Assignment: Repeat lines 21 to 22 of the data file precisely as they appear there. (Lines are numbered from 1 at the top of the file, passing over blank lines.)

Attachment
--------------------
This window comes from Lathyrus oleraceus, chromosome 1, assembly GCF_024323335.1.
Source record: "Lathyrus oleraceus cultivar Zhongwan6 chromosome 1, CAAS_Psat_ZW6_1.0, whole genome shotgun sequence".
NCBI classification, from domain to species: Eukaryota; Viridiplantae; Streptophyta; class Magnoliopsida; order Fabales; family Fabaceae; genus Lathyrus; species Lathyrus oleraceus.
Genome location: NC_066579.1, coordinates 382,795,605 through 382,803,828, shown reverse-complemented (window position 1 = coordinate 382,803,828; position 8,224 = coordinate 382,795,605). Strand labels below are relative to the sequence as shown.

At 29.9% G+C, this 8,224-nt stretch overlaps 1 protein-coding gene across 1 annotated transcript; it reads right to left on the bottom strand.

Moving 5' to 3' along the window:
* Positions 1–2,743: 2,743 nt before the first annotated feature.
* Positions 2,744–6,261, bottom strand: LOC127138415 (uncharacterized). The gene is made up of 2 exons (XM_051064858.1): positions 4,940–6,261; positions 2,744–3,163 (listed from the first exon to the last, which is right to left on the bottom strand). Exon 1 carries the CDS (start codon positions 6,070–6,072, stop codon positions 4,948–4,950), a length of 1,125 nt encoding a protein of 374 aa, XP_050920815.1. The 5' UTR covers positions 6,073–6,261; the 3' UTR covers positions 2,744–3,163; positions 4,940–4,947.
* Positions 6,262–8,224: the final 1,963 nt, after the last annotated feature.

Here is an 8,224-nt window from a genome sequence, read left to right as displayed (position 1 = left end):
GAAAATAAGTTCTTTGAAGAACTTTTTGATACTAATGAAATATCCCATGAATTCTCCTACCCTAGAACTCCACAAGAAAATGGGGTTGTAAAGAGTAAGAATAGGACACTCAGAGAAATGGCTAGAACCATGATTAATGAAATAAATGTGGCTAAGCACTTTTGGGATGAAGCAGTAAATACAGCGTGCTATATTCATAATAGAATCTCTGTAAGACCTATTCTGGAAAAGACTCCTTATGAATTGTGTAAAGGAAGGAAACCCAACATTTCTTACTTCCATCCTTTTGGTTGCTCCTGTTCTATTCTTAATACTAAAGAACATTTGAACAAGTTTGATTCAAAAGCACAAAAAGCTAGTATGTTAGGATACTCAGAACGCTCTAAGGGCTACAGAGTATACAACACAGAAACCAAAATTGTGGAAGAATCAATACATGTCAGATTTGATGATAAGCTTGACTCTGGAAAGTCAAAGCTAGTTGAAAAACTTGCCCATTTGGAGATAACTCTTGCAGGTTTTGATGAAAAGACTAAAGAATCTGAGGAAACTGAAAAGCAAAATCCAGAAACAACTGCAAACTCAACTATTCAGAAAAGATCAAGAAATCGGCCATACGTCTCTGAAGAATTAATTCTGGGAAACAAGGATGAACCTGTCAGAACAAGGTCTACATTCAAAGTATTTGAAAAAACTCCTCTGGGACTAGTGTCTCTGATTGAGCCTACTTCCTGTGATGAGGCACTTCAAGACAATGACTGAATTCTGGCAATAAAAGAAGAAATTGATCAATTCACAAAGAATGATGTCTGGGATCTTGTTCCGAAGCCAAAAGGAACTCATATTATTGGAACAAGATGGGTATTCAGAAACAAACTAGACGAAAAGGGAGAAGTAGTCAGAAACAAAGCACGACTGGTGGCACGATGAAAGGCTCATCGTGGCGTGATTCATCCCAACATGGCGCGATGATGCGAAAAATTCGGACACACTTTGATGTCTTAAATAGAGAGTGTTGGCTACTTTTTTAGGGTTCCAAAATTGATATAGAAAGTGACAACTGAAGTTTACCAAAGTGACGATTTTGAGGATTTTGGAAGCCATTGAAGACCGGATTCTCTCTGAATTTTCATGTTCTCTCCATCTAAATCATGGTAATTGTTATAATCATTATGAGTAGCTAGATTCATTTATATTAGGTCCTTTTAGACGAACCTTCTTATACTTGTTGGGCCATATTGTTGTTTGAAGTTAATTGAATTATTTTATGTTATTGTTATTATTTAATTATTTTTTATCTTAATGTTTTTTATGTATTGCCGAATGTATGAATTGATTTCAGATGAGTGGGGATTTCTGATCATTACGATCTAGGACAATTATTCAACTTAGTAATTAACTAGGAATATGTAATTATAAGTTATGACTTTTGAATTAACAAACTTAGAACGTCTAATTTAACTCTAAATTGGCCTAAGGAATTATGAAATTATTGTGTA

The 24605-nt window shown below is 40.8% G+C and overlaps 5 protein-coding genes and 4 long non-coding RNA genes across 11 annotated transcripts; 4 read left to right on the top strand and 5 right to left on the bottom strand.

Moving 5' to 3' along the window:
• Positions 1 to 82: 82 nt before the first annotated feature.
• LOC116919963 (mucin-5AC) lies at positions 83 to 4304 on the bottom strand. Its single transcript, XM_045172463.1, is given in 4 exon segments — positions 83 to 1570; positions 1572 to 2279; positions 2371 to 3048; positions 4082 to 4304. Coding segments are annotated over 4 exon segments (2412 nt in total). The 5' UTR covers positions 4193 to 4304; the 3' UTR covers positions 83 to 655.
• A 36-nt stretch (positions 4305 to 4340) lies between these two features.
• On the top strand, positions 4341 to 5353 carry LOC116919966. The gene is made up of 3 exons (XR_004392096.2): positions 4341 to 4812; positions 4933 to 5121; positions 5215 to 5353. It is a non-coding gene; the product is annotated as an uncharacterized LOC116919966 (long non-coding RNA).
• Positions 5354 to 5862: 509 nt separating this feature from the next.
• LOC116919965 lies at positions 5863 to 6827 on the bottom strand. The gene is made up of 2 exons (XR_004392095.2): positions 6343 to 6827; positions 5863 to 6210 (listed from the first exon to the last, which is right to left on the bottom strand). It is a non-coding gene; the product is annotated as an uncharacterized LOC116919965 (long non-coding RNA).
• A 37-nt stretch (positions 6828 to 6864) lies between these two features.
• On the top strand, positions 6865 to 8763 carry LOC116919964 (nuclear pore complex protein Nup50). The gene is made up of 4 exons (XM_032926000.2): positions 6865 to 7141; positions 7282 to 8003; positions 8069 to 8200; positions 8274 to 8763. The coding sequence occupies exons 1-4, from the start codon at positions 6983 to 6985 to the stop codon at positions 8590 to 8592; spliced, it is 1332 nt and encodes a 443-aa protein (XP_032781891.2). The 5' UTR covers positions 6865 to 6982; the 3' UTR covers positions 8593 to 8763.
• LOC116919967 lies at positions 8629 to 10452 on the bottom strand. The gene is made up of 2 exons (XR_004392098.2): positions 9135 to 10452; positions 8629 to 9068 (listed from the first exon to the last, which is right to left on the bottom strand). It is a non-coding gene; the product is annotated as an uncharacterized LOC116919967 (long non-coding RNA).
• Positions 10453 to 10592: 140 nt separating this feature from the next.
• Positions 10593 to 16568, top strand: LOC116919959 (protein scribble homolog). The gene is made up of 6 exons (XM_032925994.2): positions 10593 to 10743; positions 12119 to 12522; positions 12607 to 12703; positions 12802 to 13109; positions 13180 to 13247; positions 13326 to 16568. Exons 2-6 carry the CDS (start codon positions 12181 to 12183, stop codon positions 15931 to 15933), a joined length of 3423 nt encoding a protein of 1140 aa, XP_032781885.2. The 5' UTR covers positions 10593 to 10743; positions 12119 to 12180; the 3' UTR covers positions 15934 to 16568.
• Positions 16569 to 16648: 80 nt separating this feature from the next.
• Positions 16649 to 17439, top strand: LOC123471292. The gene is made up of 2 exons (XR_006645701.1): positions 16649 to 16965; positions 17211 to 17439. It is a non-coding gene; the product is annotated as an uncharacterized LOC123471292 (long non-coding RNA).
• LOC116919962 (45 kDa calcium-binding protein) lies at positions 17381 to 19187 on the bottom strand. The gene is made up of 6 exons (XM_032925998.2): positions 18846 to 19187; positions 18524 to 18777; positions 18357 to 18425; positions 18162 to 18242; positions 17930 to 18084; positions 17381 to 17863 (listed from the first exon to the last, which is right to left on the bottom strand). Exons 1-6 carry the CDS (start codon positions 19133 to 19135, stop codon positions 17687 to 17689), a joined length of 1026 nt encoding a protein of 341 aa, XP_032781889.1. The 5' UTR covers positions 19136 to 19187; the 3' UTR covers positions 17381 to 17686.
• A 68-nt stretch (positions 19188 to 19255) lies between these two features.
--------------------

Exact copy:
• On the top strand, positions 6865 to 8763 carry LOC116919964 (nuclear pore complex protein Nup50). The gene is made up of 4 exons (XM_032926000.2): positions 6865 to 7141; positions 7282 to 8003; positions 8069 to 8200; positions 8274 to 8763. The coding sequence occupies exons 1-4, from the start codon at positions 6983 to 6985 to the stop codon at positions 8590 to 8592; spliced, it is 1332 nt and encodes a 443-aa protein (XP_032781891.2). The 5' UTR covers positions 6865 to 6982; the 3' UTR covers positions 8593 to 8763.
• LOC116919967 lies at positions 8629 to 10452 on the bottom strand. The gene is made up of 2 exons (XR_004392098.2): positions 9135 to 10452; positions 8629 to 9068 (listed from the first exon to the last, which is right to left on the bottom strand). It is a non-coding gene; the product is annotated as an uncharacterized LOC116919967 (long non-coding RNA).